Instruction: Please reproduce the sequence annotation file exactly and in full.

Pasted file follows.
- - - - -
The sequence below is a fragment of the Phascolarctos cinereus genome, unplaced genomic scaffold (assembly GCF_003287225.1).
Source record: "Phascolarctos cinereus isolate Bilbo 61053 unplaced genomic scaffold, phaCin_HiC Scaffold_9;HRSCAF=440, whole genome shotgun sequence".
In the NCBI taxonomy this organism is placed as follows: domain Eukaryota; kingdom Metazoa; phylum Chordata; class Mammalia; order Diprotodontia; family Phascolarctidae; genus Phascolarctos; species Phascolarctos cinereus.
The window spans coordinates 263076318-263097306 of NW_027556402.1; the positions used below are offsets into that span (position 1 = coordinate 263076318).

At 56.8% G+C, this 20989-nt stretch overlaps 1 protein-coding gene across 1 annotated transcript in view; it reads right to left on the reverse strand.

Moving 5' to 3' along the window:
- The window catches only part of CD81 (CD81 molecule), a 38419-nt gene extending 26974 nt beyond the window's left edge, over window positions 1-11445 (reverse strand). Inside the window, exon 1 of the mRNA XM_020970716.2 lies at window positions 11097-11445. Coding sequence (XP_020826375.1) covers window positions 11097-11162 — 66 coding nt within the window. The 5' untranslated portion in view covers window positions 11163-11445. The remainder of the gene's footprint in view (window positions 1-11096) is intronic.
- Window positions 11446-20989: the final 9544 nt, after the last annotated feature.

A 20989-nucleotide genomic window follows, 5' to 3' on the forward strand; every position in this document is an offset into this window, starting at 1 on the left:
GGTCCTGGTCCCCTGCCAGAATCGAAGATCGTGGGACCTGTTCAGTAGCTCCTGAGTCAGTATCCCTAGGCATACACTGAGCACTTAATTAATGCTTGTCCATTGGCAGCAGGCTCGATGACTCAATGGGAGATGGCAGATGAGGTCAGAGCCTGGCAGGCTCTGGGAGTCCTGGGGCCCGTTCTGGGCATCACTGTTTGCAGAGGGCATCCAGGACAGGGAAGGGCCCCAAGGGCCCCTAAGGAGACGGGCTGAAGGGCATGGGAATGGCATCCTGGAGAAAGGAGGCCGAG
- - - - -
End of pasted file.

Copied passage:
The sequence below is a fragment of the Phascolarctos cinereus genome, unplaced genomic scaffold (assembly GCF_003287225.1).
Source record: "Phascolarctos cinereus isolate Bilbo 61053 unplaced genomic scaffold, phaCin_HiC Scaffold_9;HRSCAF=440, whole genome shotgun sequence".
In the NCBI taxonomy this organism is placed as follows: domain Eukaryota; kingdom Metazoa; phylum Chordata; class Mammalia; order Diprotodontia; family Phascolarctidae; genus Phascolarctos; species Phascolarctos cinereus.
The window spans coordinates 263076318-263097306 of NW_027556402.1; the positions used below are offsets into that span (position 1 = coordinate 263076318).

At 56.8% G+C, this 20989-nt stretch overlaps 1 protein-coding gene across 1 annotated transcript in view; it reads right to left on the reverse strand.

Moving 5' to 3' along the window:
- The window catches only part of CD81 (CD81 molecule), a 38419-nt gene extending 26974 nt beyond the window's left edge, over window positions 1-11445 (reverse strand). Inside the window, exon 1 of the mRNA XM_020970716.2 lies at window positions 11097-11445. Coding sequence (XP_020826375.1) covers window positions 11097-11162 — 66 coding nt within the window. The 5' untranslated portion in view covers window positions 11163-11445. The remainder of the gene's footprint in view (window positions 1-11096) is intronic.
- Window positions 11446-20989: the final 9544 nt, after the last annotated feature.

A 20989-nucleotide genomic window follows, 5' to 3' on the forward strand; every position in this document is an offset into this window, starting at 1 on the left:
GGTCCTGGTCCCCTGCCAGAATCGAAGATCGTGGGACCTGTTCAGTAGCTCCTGAGTCAGTATCCCTAGGCATACACTGAGCACTTAATTAATGCTTGTCCATTGGCAGCAGGCTCGATGACTCAATGGGAGATGGCAGATGAGGTCAGAGCCTGGCAGGCTCTGGGAGTCCTGGGGCCCGTTCTGGGCATCACTGTTTGCAGAGGGCATCCAGGACAGGGAAGGGCCCCAAGGGCCCCTAAGGAGACGGGCTGAAGGGCATGGGAATGGCATCCTGGAGAAAGGAGGCCGAG